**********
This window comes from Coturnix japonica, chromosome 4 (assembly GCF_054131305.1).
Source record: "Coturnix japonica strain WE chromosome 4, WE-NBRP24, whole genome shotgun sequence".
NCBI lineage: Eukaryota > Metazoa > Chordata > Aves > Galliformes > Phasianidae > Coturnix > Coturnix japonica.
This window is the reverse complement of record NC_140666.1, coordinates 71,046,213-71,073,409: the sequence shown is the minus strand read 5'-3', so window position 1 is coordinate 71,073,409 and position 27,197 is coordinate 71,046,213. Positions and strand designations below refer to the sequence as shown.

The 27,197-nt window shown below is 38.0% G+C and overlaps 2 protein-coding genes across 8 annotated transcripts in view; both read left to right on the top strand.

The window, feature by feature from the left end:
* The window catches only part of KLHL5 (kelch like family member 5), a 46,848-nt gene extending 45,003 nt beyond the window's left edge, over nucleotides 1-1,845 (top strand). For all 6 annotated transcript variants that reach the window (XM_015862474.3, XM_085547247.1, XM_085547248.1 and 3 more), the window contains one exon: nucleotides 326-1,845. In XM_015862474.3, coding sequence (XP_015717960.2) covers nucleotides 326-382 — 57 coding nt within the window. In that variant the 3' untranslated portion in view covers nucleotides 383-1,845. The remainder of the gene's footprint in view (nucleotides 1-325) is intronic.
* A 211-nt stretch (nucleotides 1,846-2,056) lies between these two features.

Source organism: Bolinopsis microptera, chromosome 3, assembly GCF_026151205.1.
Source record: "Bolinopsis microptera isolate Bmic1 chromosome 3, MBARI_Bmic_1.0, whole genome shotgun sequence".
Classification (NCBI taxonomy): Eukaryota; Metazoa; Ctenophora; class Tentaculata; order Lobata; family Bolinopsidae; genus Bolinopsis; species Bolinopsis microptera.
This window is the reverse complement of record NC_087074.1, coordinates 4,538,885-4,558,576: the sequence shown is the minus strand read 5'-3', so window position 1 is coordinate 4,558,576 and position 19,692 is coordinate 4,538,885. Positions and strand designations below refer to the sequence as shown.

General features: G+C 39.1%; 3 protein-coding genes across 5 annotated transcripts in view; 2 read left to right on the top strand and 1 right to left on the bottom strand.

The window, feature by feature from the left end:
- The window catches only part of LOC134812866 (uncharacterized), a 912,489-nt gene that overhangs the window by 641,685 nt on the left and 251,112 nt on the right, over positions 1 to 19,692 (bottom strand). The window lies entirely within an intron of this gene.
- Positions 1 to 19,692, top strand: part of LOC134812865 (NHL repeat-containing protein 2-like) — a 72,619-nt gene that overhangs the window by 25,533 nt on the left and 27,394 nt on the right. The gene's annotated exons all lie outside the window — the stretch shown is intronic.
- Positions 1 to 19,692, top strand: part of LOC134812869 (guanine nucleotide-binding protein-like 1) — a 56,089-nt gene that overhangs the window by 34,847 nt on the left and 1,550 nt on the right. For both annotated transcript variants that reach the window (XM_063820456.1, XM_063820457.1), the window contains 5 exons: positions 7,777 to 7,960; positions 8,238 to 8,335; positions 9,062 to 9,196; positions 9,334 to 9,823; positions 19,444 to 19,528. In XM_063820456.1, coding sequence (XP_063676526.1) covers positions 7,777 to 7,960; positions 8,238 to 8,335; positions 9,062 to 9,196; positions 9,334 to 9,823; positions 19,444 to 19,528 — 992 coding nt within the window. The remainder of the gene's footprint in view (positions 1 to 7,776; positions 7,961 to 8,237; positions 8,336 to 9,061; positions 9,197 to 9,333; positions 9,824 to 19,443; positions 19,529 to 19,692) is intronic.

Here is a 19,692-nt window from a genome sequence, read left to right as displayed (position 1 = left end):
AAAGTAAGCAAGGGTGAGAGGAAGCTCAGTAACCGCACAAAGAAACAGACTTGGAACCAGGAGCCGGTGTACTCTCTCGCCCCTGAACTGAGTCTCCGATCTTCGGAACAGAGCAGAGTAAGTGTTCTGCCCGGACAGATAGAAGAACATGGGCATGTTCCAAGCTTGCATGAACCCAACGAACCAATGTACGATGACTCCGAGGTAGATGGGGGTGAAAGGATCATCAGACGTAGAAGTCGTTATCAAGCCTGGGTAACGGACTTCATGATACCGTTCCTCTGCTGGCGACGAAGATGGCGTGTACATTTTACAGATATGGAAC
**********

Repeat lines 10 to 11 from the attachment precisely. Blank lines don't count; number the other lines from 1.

Source record: "Bolinopsis microptera isolate Bmic1 chromosome 3, MBARI_Bmic_1.0, whole genome shotgun sequence".
Classification (NCBI taxonomy): Eukaryota; Metazoa; Ctenophora; class Tentaculata; order Lobata; family Bolinopsidae; genus Bolinopsis; species Bolinopsis microptera.